OAO Moscow Exchange will introduce trading of gold and silver as early as this month as part of plans to make metals more accessible to smaller banks by reducing transaction costs.
The exchange will quote gold and silver in Russian rubles per gram, with minimum trades starting at 10 grams of gold and 100 grams of silver, the bourse’s Deputy Chief Executive Officer Andrey Shemetov said in an e-mailed response to questions yesterday. Platinum and palladium contracts will start trading in the first half of 2014, he said. Russia is the world’s largest developing-nation producer of gold after China.
Most metals trading in the country takes place via the over-the-counter market, which is dominated by Russia’s biggest banks, such as OAO Sberbank. Smaller lenders including Moscow-based ZAO Absolut Bank take on higher costs and risks because they turn to the market makers to close positions, limiting their ability to offer precious-metal trading to clients.
“It’s a cheaper way of tapping into ruble-denominated gold,” Ivan Fomenko, head of asset management at Absolut Bank, which offers metals accounts to clients, said by phone on Oct. 9. “You will be able to buy, sell, swap easily. It’s awesome.”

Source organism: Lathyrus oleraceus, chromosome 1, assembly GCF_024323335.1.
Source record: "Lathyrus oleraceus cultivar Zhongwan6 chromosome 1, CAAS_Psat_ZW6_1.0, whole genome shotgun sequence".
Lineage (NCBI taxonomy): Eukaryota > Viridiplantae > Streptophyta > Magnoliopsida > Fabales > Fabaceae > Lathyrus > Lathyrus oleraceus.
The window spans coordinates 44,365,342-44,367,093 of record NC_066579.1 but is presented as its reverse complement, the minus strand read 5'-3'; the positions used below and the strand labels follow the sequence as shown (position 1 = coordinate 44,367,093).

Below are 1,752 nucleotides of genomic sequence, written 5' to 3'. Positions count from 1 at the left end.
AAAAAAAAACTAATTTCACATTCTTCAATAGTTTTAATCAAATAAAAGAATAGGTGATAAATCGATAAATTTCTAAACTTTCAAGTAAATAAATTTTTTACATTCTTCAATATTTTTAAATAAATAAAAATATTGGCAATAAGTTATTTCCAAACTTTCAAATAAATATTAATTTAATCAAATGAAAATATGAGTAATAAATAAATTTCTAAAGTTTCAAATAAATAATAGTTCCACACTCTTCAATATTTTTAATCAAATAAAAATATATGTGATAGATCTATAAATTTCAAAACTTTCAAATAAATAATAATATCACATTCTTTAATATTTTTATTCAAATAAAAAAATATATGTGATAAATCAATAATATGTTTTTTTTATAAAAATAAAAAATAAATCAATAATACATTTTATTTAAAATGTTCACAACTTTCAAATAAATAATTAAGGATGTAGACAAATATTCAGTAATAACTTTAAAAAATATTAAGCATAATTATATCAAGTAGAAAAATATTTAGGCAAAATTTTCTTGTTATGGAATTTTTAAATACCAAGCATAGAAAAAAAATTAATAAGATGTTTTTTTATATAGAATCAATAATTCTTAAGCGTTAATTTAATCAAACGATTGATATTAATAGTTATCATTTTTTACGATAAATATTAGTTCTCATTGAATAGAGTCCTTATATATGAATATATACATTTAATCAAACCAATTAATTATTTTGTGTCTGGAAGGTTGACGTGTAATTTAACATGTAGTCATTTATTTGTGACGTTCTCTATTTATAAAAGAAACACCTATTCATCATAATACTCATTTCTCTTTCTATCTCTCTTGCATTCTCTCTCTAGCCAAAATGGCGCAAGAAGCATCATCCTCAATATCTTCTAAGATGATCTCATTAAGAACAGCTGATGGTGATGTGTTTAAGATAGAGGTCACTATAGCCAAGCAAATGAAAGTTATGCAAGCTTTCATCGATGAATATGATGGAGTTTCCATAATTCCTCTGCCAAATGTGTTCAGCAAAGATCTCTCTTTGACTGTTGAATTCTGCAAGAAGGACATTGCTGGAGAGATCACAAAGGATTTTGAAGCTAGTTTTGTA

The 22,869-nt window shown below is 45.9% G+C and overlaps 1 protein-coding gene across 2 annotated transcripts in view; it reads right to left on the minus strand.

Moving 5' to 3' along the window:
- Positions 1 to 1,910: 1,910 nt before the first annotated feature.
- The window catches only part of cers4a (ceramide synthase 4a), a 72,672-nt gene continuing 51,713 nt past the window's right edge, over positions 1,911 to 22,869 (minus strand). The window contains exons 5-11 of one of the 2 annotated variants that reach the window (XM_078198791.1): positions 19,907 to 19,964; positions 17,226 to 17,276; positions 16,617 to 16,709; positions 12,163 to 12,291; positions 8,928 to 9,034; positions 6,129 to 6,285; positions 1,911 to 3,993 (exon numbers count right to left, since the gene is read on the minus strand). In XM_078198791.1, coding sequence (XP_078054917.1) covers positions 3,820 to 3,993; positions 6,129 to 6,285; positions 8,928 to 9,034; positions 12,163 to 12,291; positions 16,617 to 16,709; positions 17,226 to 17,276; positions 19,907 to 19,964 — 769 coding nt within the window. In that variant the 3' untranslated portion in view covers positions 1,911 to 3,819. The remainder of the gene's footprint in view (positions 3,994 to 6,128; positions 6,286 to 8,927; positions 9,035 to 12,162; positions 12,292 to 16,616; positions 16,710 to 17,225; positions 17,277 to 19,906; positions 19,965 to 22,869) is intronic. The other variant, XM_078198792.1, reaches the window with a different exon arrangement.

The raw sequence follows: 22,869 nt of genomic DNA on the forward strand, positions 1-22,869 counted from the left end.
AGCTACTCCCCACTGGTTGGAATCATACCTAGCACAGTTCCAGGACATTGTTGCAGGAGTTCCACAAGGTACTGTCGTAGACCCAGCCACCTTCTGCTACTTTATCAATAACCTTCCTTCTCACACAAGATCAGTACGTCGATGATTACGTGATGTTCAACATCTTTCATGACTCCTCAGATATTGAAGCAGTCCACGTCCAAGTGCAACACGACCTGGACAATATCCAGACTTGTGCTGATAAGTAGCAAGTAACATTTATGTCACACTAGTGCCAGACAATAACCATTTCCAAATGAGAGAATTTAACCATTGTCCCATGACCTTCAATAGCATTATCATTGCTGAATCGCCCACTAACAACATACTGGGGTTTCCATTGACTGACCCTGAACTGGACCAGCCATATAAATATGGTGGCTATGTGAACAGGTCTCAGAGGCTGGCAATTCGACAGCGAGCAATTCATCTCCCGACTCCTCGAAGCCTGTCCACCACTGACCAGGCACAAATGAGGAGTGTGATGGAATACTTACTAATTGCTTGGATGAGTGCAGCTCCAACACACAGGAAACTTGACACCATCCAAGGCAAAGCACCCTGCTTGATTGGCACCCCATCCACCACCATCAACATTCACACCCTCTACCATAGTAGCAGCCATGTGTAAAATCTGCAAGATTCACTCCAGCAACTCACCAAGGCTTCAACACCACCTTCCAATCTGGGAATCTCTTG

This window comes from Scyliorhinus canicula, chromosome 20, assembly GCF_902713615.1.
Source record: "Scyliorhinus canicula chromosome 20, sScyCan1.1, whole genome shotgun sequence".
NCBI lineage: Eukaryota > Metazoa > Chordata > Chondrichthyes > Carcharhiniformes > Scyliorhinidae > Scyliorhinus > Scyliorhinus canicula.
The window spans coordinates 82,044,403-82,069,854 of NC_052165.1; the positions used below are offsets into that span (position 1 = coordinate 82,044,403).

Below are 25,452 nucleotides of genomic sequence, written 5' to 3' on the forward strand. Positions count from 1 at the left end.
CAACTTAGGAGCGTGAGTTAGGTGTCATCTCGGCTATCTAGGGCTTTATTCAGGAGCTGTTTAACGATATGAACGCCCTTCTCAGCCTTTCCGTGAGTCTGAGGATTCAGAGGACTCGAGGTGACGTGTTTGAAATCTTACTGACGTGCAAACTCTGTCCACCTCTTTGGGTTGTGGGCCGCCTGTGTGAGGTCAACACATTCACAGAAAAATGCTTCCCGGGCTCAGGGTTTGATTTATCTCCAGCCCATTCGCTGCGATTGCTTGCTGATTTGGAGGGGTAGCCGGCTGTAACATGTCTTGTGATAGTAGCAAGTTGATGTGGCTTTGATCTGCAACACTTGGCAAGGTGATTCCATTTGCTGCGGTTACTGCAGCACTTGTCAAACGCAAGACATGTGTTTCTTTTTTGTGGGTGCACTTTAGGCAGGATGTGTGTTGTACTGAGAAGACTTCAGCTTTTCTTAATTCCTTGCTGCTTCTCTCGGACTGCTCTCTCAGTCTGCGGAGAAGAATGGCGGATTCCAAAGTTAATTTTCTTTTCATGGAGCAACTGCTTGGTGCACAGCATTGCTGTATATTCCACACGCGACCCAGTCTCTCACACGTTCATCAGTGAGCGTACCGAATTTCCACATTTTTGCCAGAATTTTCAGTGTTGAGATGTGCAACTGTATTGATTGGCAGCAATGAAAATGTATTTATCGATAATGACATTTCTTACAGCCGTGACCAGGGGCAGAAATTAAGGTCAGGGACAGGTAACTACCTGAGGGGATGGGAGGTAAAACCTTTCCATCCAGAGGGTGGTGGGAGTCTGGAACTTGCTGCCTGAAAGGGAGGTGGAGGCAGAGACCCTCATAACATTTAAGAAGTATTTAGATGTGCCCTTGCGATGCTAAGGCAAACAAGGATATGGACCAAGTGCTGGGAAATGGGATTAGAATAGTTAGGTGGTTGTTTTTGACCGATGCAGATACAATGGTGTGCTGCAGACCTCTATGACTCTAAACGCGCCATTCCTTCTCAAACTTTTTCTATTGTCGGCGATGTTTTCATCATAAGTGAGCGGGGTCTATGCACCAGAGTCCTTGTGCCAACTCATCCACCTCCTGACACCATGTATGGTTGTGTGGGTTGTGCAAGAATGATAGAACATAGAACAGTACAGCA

Fomenko couldn’t provide a cost-savings estimate.
The Moscow Exchange is following Shanghai Gold Exchange in listing precious metals to augment over-the-counter, or OTC, trading and broaden the range of instruments available for hedging and liquidity purposes. The bourse will also introduce swap agreements for the metals that aren’t available on the OTC market, Shemetov said.
It’s an “unusual move” for the stock and currency exchange to list physical metals, and has the potential to affect the gold market as trading volume grows, Marcus Grubb, managing director of investment research at the World Gold Council, said in an e-mailed response to questions on Oct. 9.
The exchange will quote prices and enable traders to settle contracts via delivery to and from unallocated metals accounts at its National Clearing Center. Banks can deposit or withdraw precious metals in the form of physical bullion bars, and delivery and collection will occur at a nominated Moscow vault, the bourse said. The contracts are also likely to appeal to brokers, producers, jewelers and private investors in the long run, it said.
“A transparent, exchange-based market will emerge as the best place for determining fair value for Russia’s precious metals,” Shemetov said. “We hope to bring some change to the Russian precious metals market, whose current structure is primarily vertical.”
Trading hours will run from 10 a.m. to 11:50 p.m. Moscow time, with settlement taking place on the day after the trade. Negotiated deals will include same-day and forward settlements of as far as six months in the future, the exchange said.
“Operational costs will be lower, bringing in new players and making the gold market more efficient,” Fomenko said.
Shares of Moscow Exchange rose 0.6 percent by the close in Moscow, taking this month’s advance to 8.9 percent.